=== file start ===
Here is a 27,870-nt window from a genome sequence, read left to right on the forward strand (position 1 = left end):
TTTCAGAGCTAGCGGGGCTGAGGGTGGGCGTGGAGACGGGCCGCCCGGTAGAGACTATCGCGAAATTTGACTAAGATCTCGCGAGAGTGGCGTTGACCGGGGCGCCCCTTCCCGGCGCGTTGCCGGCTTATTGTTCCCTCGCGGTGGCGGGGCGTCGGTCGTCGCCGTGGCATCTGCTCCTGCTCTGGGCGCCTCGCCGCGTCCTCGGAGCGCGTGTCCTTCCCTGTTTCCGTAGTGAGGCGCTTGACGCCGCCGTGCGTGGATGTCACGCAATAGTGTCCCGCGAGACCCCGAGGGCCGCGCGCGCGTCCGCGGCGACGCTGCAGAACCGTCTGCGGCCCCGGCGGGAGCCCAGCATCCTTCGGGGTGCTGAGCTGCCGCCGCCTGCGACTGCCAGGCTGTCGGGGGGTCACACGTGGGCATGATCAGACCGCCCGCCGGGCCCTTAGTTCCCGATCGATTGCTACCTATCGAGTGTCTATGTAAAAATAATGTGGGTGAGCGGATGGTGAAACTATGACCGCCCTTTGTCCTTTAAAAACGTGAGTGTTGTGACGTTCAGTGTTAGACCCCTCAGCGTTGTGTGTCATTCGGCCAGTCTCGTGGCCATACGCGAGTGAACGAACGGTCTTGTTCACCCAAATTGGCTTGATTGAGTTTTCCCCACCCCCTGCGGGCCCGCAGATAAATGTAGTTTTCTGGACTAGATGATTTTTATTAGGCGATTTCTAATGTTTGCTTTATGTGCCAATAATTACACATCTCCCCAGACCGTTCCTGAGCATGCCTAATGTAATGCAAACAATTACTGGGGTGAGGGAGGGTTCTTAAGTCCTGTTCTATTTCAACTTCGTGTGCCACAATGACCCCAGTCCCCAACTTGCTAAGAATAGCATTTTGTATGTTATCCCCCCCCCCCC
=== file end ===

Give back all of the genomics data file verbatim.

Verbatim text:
Here is a 27,870-nt window from a genome sequence, read left to right on the forward strand (position 1 = left end):
TTTCAGAGCTAGCGGGGCTGAGGGTGGGCGTGGAGACGGGCCGCCCGGTAGAGACTATCGCGAAATTTGACTAAGATCTCGCGAGAGTGGCGTTGACCGGGGCGCCCCTTCCCGGCGCGTTGCCGGCTTATTGTTCCCTCGCGGTGGCGGGGCGTCGGTCGTCGCCGTGGCATCTGCTCCTGCTCTGGGCGCCTCGCCGCGTCCTCGGAGCGCGTGTCCTTCCCTGTTTCCGTAGTGAGGCGCTTGACGCCGCCGTGCGTGGATGTCACGCAATAGTGTCCCGCGAGACCCCGAGGGCCGCGCGCGCGTCCGCGGCGACGCTGCAGAACCGTCTGCGGCCCCGGCGGGAGCCCAGCATCCTTCGGGGTGCTGAGCTGCCGCCGCCTGCGACTGCCAGGCTGTCGGGGGGTCACACGTGGGCATGATCAGACCGCCCGCCGGGCCCTTAGTTCCCGATCGATTGCTACCTATCGAGTGTCTATGTAAAAATAATGTGGGTGAGCGGATGGTGAAACTATGACCGCCCTTTGTCCTTTAAAAACGTGAGTGTTGTGACGTTCAGTGTTAGACCCCTCAGCGTTGTGTGTCATTCGGCCAGTCTCGTGGCCATACGCGAGTGAACGAACGGTCTTGTTCACCCAAATTGGCTTGATTGAGTTTTCCCCACCCCCTGCGGGCCCGCAGATAAATGTAGTTTTCTGGACTAGATGATTTTTATTAGGCGATTTCTAATGTTTGCTTTATGTGCCAATAATTACACATCTCCCCAGACCGTTCCTGAGCATGCCTAATGTAATGCAAACAATTACTGGGGTGAGGGAGGGTTCTTAAGTCCTGTTCTATTTCAACTTCGTGTGCCACAATGACCCCAGTCCCCAACTTGCTAAGAATAGCATTTTGTATGTTATCCCCCCCCCCCC